Mark Twain's stories and thoughtful insights have been resurrected in North Carolina by professional storyteller Dr. Marvin Cole, who is the image of the humorist when he performs. A rereading of Huckleberry Finn when Cole was president of Dekalb College in Georgia gave him the idea to take on the persona of Twain and bring his works to life. He performed his first show at age fifty-six and has gone on to perform at conferences, universities, and on Mississippi River riverboats.
Source:
Full Text:
Record #:
8260
Author(s):
Abstract:
His grandmother's insistence that the family make up skits, songs, and stories on beach vacations, instead of watching television and listening to the radio, influenced Wright Clarkson to become a professional storyteller. He taught school a while and had a telemarketing career; then he returned to teach in preschool where he began to tell stories. Five years ago, with the encouragement of his wife and friends, he became a full-time storyteller. \r\nClarkson discusses his career.
Source:
Our State (NoCar F 251 S77), Vol. 74 Issue 6, Nov 2006, p114-115, por Periodical Website
Subject(s):
Full Text:
Record #:
8257
Author(s):
Abstract:
Hickory resident Sylvia Payne, a professional storyteller and board member of the North Carolina Storytelling Guild, has been telling stories over thirty years. Payne travels the southeastern United States, presenting workshops and telling her stories at festivals, schools, colleges, and libraries. She is always collecting new material to add to her repertoire, which includes family and personal stories, historic legends, ghost stories, and folktales from other cultures.
Source:
Our State (NoCar F 251 S77), Vol. 74 Issue 6, Nov 2006, p108-109, il, por Periodical Website
Subject(s):
Full Text:
Record #:
8256
Author(s):
Abstract:
For over twenty years, Joan Leotta, of Calabash, was a well-known storyteller in the Mid-Atlantic and New England states and was a featured storyteller at the White House, the Kennedy Center, and the Smithsonian Institution. She not only tells stories but performs them as well, becoming individual characters in her award-winning one-woman show, Time Traveler.
Source:
Subject(s):
Full Text:
Record #:
10168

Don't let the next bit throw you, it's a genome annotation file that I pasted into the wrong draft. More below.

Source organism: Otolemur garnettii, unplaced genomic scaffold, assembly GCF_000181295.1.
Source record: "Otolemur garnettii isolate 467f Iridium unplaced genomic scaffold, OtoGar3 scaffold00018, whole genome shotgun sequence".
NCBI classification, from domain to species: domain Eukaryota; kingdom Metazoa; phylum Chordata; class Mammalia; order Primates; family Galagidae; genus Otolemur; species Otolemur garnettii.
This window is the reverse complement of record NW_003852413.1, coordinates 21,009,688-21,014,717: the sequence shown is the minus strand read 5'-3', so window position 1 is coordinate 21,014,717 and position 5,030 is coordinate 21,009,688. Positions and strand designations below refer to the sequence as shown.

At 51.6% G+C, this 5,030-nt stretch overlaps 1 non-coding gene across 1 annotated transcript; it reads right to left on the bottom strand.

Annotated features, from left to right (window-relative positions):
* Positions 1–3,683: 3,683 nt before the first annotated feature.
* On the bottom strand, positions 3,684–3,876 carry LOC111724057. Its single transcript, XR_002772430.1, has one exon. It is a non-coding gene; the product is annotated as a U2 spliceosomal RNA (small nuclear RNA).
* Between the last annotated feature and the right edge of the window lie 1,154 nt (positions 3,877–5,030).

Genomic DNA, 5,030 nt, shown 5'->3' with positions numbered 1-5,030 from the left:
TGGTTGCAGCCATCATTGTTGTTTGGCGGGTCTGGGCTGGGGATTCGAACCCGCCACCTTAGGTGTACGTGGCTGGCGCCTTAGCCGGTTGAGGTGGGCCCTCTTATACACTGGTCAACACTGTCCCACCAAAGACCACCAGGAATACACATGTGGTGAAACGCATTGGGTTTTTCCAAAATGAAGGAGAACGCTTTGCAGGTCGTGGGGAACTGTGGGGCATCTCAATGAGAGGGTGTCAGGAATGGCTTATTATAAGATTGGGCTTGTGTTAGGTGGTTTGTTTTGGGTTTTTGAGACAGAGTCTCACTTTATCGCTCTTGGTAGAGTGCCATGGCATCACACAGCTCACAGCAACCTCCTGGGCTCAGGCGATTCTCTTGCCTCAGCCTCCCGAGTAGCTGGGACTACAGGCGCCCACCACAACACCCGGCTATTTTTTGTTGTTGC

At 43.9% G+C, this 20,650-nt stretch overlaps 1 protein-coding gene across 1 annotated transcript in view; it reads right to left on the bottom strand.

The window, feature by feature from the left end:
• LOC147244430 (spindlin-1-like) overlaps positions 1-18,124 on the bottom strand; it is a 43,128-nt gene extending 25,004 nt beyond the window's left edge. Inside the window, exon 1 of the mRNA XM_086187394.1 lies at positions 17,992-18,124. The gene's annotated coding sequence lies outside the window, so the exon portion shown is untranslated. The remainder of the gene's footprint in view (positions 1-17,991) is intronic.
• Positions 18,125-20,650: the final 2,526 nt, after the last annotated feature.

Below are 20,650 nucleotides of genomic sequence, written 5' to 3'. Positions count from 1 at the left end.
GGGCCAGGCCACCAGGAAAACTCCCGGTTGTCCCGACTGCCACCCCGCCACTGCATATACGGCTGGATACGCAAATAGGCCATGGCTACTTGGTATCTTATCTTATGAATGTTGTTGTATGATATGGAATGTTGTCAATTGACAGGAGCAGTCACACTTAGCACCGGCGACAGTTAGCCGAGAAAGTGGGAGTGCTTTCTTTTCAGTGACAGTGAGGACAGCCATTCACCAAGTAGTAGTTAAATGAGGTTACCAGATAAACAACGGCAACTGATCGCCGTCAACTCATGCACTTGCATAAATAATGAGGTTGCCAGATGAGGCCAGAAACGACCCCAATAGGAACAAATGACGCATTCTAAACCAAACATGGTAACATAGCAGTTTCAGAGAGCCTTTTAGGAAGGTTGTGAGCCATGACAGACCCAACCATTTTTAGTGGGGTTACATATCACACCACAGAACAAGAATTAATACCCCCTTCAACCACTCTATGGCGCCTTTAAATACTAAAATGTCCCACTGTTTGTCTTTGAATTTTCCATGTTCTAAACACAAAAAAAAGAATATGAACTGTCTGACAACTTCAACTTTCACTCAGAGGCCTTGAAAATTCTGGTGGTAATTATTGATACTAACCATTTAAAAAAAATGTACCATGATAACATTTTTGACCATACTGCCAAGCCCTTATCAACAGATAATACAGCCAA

Author(s):
Abstract:
Harrison profiles Donald Davis of Ocracoke, perhaps the best-known storyteller in America today. He was born in Waynesville into a family of storytellers. After graduating from Davidson College and the Duke Divinity School, he served as a Methodist minister for twenty years. He gave it up in 1988 to pursue storytelling full-time and now gives over 300 performances a year.
Source:
Full Text:
Record #:
16243
Author(s):
Abstract:
The flamboyant, swaggering frontier tall-tale tellers and local colorists of American literature were invariably skilled narrators. The comic adventure tales and exaggerated lies chronicling outlandish deeds of fishing, hunting, and fighting flourished in the new country. These stories captured something of the exuberant national character and gave verbal expression to the wild individuality of the American frontier.
Subject(s):
Record #:
5300
Author(s):
Abstract:
Jones discusses storytelling in North Carolina, the transmission of traditional tales, and a number of storytellers, including three who are internationally known: Ray Hicks, Jackie Torrence, and Donald Davis.
Source:
Subject(s):
Record #:
30900
Author(s):
Abstract:
Brenda Gilbert and Jan Schmidt co-founded the Storytelling Arts Center of the Southeast to bring diverse cultures together in sharing their storytelling traditions. They also started the Storytelling Festival of Carolina, a spring event that brings national and regional storytellers together in Scotland County. Stories included history, genealogy, spirituality, and traditions of Lumbee Indians, African Americans, and European immigrants.
Source:
Full Text:
Record #:
35195
Author(s):
Abstract:
Silas McDowell collected these two stories, “A Forced Marriage” and “Circumstantial Evidence,” from Mrs. Nancy McEntire, the woman whom he boarded with in Morganton, NC.